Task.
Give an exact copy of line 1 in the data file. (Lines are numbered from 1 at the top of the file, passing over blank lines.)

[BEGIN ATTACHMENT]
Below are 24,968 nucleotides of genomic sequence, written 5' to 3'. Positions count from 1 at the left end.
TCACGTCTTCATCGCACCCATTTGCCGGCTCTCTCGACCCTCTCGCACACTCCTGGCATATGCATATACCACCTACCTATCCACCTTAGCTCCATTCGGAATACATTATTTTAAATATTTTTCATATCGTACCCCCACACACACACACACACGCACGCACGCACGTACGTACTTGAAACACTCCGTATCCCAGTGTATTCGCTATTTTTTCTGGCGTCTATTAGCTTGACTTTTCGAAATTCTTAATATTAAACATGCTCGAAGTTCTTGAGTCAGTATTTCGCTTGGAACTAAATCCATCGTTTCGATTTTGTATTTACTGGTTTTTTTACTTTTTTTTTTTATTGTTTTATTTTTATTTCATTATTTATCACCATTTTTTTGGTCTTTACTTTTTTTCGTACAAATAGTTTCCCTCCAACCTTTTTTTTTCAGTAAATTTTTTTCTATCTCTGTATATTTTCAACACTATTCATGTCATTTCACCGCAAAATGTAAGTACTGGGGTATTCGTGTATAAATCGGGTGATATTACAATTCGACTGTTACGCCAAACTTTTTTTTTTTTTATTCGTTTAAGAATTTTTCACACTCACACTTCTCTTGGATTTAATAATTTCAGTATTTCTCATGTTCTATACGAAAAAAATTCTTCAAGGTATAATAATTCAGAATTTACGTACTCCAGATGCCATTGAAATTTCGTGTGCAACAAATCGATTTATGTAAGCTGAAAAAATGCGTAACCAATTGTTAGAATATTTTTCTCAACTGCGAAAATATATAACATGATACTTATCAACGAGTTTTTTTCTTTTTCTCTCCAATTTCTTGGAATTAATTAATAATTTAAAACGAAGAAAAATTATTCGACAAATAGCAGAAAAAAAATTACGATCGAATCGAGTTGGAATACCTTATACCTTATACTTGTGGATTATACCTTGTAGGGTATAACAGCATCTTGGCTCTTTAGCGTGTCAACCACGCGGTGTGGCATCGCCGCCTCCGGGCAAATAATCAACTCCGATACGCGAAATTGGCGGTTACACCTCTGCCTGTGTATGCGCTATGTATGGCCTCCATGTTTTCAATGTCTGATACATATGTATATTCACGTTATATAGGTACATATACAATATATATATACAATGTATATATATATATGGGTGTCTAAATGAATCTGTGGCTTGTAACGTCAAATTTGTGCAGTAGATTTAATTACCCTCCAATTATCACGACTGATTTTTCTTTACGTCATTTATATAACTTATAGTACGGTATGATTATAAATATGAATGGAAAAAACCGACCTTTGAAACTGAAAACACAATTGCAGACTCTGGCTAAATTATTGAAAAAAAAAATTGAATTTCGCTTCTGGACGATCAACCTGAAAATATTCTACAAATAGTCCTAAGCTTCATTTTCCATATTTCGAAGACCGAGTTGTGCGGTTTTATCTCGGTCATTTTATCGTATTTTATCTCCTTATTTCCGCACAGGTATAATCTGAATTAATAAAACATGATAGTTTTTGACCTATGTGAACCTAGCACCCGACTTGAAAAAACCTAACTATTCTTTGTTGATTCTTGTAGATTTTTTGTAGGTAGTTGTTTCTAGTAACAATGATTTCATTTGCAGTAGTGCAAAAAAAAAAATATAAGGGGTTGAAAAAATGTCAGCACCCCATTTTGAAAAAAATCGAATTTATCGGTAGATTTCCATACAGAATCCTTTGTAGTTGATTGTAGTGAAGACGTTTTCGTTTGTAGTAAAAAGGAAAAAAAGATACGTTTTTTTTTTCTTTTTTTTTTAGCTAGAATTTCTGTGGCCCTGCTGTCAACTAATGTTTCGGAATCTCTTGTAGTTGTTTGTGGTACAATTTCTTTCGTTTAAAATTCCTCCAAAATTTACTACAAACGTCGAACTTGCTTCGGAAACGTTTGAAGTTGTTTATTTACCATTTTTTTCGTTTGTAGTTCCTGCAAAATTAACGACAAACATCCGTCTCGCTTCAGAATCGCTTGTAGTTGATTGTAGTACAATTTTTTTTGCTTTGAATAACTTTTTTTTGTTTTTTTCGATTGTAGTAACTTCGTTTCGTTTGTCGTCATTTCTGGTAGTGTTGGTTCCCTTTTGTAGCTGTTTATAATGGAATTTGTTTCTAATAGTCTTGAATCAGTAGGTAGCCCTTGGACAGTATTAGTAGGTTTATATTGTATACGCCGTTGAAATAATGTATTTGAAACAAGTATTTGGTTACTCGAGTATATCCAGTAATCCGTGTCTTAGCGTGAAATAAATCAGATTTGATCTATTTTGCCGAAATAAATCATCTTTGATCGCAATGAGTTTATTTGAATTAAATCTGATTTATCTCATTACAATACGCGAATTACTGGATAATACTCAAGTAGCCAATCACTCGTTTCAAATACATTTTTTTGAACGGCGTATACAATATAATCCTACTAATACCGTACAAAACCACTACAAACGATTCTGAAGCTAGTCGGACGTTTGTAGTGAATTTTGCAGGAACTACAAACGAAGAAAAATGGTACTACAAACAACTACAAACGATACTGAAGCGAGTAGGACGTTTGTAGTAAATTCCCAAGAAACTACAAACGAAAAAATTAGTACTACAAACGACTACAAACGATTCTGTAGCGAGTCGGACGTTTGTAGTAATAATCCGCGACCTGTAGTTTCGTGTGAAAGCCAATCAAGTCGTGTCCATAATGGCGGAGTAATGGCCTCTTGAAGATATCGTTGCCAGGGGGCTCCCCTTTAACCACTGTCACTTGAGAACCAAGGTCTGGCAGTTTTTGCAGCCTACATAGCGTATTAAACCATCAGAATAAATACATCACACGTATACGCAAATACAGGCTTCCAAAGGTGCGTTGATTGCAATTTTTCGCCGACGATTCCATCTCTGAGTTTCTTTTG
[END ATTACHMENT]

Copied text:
Below are 24,968 nucleotides of genomic sequence, written 5' to 3'. Positions count from 1 at the left end.